We're deep into the fifth year of Jameis Winston's NFL career, and Jameis essentially is what he has always been. 

Winston has a strong arm that he can use to "make all the throws," as it is said in NFL scouting parlance. There is no corner of the field that he cannot reach. The problem is that Winston too often identifies the wrong throw to make, identifies the correct throw but does so too late, or else identifies the correct throw on time and on schedule, but makes said throw inaccurately. 

This is who we had in college and it is who he has been in the NFL. After 62 professional games, 2,142 passes and 68 interceptions (and 42 fumbles), we should not expect it to change anytime soon -- if ever.

And yet, after Winston's latest disaster (five interceptions and two fumbles against the Panthers in London), Buccaneers coach Bruce Arians says he is not considering sending Winston to the bench, nor did he consider doing so during the game. 

"No. I look at the reasons why. What happened?" Arians said, via ESPN.com. "If it happens again, yeah, it'll concern the hell out of me."

What's strange about that particular comment is that Sunday's turnover-fest was already the second such meltdown Winston has had this year. Winston was intercepted three times and fumbled twice during the Bucs' season-opening loss to the 49ers. And it's not as if these games are outside the norm. 

Winston has thrown multiple interceptions in 17 of his 60 career starts, as well as one of his two career appearances off the bench. That's nearly as many multi-interception games as zero-interception games, of which he has only 25. If you add fumbles to interceptions, Winston has had multiple giveaway-worthy plays in 28 of 62 career appearances. 

That's nearly half the time he's taken the field! It's inexcusable. And it's not getting better. And yet, Arians continues to think otherwise.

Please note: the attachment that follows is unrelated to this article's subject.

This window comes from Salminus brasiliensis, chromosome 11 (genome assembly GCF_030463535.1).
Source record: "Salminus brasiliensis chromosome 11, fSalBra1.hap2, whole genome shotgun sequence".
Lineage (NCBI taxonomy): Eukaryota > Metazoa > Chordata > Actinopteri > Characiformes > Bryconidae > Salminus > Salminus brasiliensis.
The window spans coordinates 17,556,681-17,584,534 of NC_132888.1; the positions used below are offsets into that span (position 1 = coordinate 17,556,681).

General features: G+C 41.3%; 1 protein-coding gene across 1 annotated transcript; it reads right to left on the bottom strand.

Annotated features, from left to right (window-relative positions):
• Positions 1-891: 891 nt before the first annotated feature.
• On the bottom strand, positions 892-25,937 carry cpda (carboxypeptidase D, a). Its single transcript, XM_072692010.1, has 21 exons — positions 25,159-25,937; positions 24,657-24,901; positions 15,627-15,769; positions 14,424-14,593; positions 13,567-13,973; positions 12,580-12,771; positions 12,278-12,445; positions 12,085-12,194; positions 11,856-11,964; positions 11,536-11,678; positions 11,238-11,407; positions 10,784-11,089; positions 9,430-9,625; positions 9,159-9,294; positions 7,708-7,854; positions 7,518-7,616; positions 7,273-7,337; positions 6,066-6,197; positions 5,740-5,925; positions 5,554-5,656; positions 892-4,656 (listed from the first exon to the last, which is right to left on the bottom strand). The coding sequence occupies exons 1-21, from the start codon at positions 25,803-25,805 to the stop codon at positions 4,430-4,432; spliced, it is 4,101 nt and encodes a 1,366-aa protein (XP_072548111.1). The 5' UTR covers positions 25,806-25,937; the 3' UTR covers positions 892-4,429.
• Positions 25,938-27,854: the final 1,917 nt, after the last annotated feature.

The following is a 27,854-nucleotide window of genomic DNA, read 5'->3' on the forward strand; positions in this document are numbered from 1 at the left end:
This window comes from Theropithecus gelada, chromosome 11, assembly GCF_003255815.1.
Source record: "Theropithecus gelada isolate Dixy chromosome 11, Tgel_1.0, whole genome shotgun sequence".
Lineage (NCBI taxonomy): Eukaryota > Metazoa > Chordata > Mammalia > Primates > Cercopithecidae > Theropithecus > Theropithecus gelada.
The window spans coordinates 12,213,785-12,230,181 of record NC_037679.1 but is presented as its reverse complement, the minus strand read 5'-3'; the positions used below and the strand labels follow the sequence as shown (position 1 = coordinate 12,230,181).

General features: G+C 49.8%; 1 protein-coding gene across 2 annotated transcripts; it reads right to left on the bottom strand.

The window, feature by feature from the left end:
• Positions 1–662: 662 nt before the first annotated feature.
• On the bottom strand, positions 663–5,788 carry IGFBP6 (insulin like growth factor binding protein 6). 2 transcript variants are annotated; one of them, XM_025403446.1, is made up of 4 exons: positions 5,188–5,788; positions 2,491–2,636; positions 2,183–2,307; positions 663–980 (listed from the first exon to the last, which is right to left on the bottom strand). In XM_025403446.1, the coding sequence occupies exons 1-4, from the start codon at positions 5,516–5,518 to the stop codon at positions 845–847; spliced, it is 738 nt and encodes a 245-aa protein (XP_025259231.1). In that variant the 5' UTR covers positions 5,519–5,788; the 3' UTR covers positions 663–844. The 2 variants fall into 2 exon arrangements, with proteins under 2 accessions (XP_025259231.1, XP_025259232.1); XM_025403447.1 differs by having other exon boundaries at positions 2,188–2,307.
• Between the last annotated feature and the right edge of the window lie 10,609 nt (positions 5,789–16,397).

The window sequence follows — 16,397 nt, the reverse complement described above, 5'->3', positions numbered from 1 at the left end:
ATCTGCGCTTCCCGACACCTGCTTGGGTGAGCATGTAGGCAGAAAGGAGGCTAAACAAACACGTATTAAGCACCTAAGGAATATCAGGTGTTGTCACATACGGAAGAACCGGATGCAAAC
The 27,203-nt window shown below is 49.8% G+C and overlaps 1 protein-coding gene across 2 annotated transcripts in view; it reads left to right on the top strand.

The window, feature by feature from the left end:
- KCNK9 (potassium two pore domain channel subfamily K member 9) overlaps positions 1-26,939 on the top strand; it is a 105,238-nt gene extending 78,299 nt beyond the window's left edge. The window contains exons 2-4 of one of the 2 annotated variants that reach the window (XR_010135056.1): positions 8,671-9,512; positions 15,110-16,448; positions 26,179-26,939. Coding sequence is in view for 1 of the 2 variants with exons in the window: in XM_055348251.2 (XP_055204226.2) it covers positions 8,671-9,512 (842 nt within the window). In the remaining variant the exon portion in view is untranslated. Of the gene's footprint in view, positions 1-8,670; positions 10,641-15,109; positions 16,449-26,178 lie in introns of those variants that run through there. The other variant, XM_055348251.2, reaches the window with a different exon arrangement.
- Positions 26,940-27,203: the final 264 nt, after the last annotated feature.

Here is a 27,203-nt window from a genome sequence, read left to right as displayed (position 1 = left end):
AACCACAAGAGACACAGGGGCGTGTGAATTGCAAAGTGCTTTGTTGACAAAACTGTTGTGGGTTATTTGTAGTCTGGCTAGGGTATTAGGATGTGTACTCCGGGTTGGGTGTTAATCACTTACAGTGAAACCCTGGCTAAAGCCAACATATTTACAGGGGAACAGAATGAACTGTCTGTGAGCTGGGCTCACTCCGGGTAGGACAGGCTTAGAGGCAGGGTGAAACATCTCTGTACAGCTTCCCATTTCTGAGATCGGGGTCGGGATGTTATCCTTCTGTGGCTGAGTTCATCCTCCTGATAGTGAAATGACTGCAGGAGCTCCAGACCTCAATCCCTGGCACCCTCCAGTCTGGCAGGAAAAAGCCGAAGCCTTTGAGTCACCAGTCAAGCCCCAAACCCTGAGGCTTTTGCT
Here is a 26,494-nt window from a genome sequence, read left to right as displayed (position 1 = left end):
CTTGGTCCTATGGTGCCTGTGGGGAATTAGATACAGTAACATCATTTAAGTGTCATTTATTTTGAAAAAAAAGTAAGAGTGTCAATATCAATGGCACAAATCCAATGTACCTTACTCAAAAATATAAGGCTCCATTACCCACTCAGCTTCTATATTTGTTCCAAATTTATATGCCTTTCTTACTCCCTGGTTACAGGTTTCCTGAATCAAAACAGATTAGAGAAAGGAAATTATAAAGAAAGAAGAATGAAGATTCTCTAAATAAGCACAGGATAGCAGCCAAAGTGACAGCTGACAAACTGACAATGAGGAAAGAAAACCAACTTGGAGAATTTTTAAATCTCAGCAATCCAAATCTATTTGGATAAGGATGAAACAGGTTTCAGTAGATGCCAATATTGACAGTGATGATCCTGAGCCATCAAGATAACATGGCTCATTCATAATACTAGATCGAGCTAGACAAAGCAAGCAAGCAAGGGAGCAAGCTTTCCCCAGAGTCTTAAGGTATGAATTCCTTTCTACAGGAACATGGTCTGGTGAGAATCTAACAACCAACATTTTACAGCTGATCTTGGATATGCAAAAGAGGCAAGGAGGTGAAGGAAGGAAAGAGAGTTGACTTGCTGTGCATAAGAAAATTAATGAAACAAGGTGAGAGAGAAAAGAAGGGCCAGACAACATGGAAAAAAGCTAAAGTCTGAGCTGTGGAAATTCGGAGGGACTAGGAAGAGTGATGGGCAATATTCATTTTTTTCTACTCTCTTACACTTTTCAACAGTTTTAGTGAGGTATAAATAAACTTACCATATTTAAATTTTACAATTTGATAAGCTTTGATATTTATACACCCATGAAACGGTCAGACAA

"I think just him playing better, the guys around him playing better, coaching better -- the whole thing," Arians said. "I think as we continue to grow together, I think it will get better and these games will be one in a million and not one every five."

It's not as though Winston has lacked for help during his career. Mike Evans has been his teammate from the very beginning. Chris Godwin has been there for the past three years. O.J. Howard has been there for the past two. He still has tight Cameron Brate and he used to have slot man Adam Humphries and deep threat DeSean Jackson. He has had plenty of talent around him, and he has been this guy anyway. 

With just 10 games left in the fifth-year option season of Winston's rookie deal, it should be clear to the Bucs that he is not their long-term answer. He does not do the things required of an NFL quarterback at a high enough level to justify investment, and it's not like he leads the team to wins in spite of that fact: his career record is just 23-37. And that's just based on his play on the field -- there are plenty of off-field reasons why committing long-term, guaranteed money to Winston is a poor idea. If this is not clear to the organization, then there are deeper problems here. 

It's also unlikely that Winston's backup, Ryan Griffin, is the long-term answer. He's a soon-to-be 30-year old career backup who has been in the league since 2013 but has somehow never thrown a pass in a regular season game. 

But that's actually a pretty good reason they should make a switch from Winston to Griffin! They know Winston is not the answer. Griffin almost surely isn't, either; but we don't know that for sure. Stranger things have happened than a career backup suddenly becoming a starter. And it's not as though Winston could be said to give the team a significantly better chance to win. He's bad at winning. 

And if they lose with Griffin, who cares? They were probably going to lose anyway, but they'll have gotten a 10-game look at another quarterback on their way to a higher draft pick. That seems like a better use of these last 10 games than having Winston give the ball away too often to make a playoff run, but show just enough flashes that it might convince the team to invest in him when they obviously should not.